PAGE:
Monday, March 30, 2015

Easter House Tour 2015 + Free Printables

Spring has sprung! Easter is right up there with Christmas as "holidays for which I have a likelihood to over decorate." There are just so many cute decor options, but I did my best to pull back as much as possible.

* The most awesome moss rabbit ever is from Hobby Lobby
* The faux tulips are from Tai Pan Trading
* The faux grass is from IKEA
* The little birdhouse was a garden pick from the dollar spot at Target a few years ago, which I put on a candlestick
* The white urn is from a thrift store and the glittery egg ornaments are from the Dollar Tree 
* The Egg Hunt Sign is a free printable I created, which you can get here!

I cut mine out in an oval shape and put it on a thrift store platter. If I ever have trouble cutting out a particular shape, I'll find it on a google image search and then resize it in a word doc to be the right size for me to trace it on my image.

* The chick statues and large glitter eggs are from Hobby Lobby
* The herb basket was from Target at the dollar spot last year
* "He is Risen" is my favorite Easter hymn. I love the simplicity of these words, so I created a free printable. You can get it here.

* The second I saw this amazing egg and nest print, I knew I had to have it! You can find it here FREE at The Graphics Fairy!

* This amazing egg wreath is from Tai Pan Trading.

Thanks for stopping by!

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St. Patrick's Day House Tour + Free Printable

Valentine's Day House Tour

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Sunday, March 22, 2015

How I Do DIY Projects with Three Young Kids

I have three boys: ages 9, 5, and 2. One question people constantly ask me is, "How do you do all those projects with your little boys?" At first, I used to feel a little offended because the undertone seemed to be, "You must not take care of your kids," or, "You must ignore other responsibilities around the house." But, I don't think people understand that I only work for 15 minutes at a time in between errands, chores, and kid stuff. It takes me five times longer to do any project than if I didn't have kids, but I still get stuff slowly accomplished. (And I still avoid putting laundry away at all costs).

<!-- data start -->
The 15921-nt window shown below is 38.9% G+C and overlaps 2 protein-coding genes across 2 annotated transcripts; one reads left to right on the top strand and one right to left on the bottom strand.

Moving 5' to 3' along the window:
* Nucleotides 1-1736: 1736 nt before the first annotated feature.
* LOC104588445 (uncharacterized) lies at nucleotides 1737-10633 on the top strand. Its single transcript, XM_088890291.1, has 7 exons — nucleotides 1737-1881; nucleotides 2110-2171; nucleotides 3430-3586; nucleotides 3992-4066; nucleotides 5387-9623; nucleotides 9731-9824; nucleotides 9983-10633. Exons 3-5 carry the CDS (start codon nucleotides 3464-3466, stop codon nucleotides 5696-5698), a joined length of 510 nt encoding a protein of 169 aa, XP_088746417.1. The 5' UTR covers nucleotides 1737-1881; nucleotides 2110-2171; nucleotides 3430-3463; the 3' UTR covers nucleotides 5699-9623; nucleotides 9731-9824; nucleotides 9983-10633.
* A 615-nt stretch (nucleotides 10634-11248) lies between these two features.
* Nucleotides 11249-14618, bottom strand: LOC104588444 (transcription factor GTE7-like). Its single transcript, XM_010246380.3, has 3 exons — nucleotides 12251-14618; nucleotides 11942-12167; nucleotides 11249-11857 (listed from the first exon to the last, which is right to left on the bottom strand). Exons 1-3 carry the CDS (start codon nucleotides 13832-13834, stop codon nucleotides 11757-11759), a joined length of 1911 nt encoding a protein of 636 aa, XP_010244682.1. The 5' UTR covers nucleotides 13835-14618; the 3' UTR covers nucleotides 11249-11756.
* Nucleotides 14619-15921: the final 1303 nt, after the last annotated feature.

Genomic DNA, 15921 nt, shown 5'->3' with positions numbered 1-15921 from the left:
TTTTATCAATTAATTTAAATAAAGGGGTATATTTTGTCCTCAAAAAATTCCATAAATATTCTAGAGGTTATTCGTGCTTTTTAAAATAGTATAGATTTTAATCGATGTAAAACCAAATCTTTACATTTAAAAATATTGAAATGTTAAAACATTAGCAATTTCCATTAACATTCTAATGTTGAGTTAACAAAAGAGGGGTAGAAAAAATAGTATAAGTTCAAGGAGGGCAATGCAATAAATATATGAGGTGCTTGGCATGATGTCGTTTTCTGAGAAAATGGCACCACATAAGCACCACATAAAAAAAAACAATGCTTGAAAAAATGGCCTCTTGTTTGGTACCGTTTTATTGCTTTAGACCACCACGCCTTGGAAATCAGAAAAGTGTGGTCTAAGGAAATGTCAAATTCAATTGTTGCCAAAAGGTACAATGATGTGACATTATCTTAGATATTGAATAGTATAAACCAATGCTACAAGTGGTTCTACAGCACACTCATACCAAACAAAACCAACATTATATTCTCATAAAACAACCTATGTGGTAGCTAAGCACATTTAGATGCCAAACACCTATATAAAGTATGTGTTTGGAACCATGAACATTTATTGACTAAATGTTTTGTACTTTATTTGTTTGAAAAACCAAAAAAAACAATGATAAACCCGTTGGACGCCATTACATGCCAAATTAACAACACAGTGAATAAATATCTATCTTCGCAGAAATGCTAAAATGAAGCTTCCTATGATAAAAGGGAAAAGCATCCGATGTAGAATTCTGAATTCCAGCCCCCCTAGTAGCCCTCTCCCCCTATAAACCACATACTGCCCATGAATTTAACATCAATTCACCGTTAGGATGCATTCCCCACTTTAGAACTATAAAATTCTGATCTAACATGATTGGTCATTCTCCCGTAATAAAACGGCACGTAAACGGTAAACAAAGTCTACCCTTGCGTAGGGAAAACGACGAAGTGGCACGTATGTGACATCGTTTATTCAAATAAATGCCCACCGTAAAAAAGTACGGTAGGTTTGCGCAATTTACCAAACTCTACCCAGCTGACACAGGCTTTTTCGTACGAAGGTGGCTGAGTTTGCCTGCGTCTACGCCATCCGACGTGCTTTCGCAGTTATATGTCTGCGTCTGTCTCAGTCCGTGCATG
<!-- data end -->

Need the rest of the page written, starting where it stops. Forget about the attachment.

I've compiled a list of things that have helped me "find time" to complete projects:

1) Break each project down into small incremental steps that can be completed at different times throughout a day.

I wanted to build and complete some built-in shelves in my Bonus Room before I had company visit in March. So, that meant I really had to get to work in January and February. I created a break down with monthly goals, weekly goals, and daily goals to see how much work I really had to do in the amount of time I was allotting myself (most months aren't usually so intense).

 This calendar was mostly a guideline. For January, I was actually able to stay on schedule. But, in February, the top portion of the shelves ended up taking me a lot more time than I had anticipated and I had to adjust my plans and expectations. No big deal. I find just having some sort of plan helps me get something done, even if it's not as much as I was hoping. 

2) Figure out what time I have to do work and what kids will be around